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hubris of bankers, contradictions of the clean energy economy and
their unintended consequences on everyday people.
complex of flawed motives. We follow Peter Mount, the self-made Chief
Executive of a London-based rare-earth mining company as he and his
business are buffeted by crisis-torn Royal Bank of Scotland and by
his own actions, real and imagined. Meanwhile in Oregon, Amy Tate and
her group of local environmental activists do their contradictory
part to undermine a component of the green economy, unwittingly
super-charged by the Chinese state. The repercussions of events in
pristine Oregon are felt in the corporate and financial corridors of
New York and London with drastic consequences. This is a deeply
involving novel about the current workings of capitalism,
miscommunication, causes and unexpected effects, love and survival.
LSE, LINCOLN’S INN FIELDS, LONDON, NOVEMBER 2008
“If these things were so large,” she asked, gesturing with a gloved hand towards the poster with its colourful graphics showing the speculative causes of hundreds of billions of wayward dollars, “how did everyone miss them?”
Her Majesty the Queen asked the best question. Visiting the London School of Economics to open a new building in late 2008, she turned away from a poster presentation chattily entitled “Managing the Credit Crunch” and innocently put it to the assembled gaggle of economists, top men in their field, deferential despite themselves.
With this the Queen voiced what millions of her subjects, who would have to pay for the mess, had been wondering. The fawning cluster of economists shuffled uncomfortably; prizewinning schoolboys caught unprepared by the teacher. One of them was pushed to the front and offered a mumbled answer involving people relying on other people and thinking at every stage they were doing the right thing. When the Queen responded with a single word, “awful”, no one was sure if she was passing judgement on the mumbled answer, the man who gave it, the others who stood around looking sheepishly at their shoes, economists in general, the financial crisis overall, or the bankers who had caused it. She was right, though. It was awful.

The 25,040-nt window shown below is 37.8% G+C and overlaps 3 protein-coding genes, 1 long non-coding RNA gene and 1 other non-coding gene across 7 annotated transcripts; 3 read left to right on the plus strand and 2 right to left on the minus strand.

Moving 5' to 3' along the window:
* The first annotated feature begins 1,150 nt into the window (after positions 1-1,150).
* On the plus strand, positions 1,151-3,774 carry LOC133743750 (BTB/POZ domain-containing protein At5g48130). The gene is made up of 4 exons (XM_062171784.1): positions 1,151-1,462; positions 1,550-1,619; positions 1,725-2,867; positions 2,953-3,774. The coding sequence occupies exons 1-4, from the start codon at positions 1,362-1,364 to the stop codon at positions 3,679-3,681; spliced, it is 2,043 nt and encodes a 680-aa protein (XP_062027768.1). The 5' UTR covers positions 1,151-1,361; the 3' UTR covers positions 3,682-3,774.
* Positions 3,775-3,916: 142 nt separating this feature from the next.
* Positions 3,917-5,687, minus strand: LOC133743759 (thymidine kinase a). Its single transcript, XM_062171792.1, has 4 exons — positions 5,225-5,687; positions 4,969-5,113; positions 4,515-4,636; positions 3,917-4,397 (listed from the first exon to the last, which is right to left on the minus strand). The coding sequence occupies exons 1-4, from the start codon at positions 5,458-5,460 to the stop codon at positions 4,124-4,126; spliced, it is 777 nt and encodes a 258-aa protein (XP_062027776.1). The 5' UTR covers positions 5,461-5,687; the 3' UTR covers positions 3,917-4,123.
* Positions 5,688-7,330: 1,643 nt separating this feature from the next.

van Westendorp and Ralph Carter. He attended a variety of bog
standard state schools in northern England and in 1978 went up to
Cambridge to read Economics, taking a First in 1981 when he was
elected a Scholar – too late to enjoy the privilege of walking on
unless you count a letter printed in Business Week deploring the
widespread use of the word ‘wannabe’ and this quote in Investors
Chronicle: “I used to be a banker, then I went straight”.
institutions – he denies that any causation is associated with this
correlation – Lloyds, Drexel Burnham Lambert and NatWest (RBS). A
corporate financier, he ended up by specialising in pharmaceuticals
and, in 1998, was part of a team acquiring a small vaccine business
from GSK. As CEO he took the company public in 2004. Since 2010
Keith has worked as a business consultant to healthcare companies and
as a writer, which he prefers.
is a French-speaking Europhile who also loves America, travel,
politics and economics, reading and writing, music, sailing of all
kinds and food and drink.
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